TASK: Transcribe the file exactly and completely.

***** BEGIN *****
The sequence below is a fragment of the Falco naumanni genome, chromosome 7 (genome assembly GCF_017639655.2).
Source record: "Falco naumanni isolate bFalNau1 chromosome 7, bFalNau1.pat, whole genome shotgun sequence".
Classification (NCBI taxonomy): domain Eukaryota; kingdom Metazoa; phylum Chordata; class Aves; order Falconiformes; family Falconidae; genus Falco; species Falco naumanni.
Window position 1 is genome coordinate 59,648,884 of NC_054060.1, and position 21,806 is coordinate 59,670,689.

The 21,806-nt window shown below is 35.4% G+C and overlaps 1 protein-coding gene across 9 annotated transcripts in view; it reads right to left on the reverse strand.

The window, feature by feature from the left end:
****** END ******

The sequence below is a fragment of the Falco naumanni genome, chromosome 7 (genome assembly GCF_017639655.2).
Source record: "Falco naumanni isolate bFalNau1 chromosome 7, bFalNau1.pat, whole genome shotgun sequence".
Classification (NCBI taxonomy): domain Eukaryota; kingdom Metazoa; phylum Chordata; class Aves; order Falconiformes; family Falconidae; genus Falco; species Falco naumanni.
Window position 1 is genome coordinate 59,648,884 of NC_054060.1, and position 21,806 is coordinate 59,670,689.

The 21,806-nt window shown below is 35.4% G+C and overlaps 1 protein-coding gene across 9 annotated transcripts in view; it reads right to left on the reverse strand.

The window, feature by feature from the left end: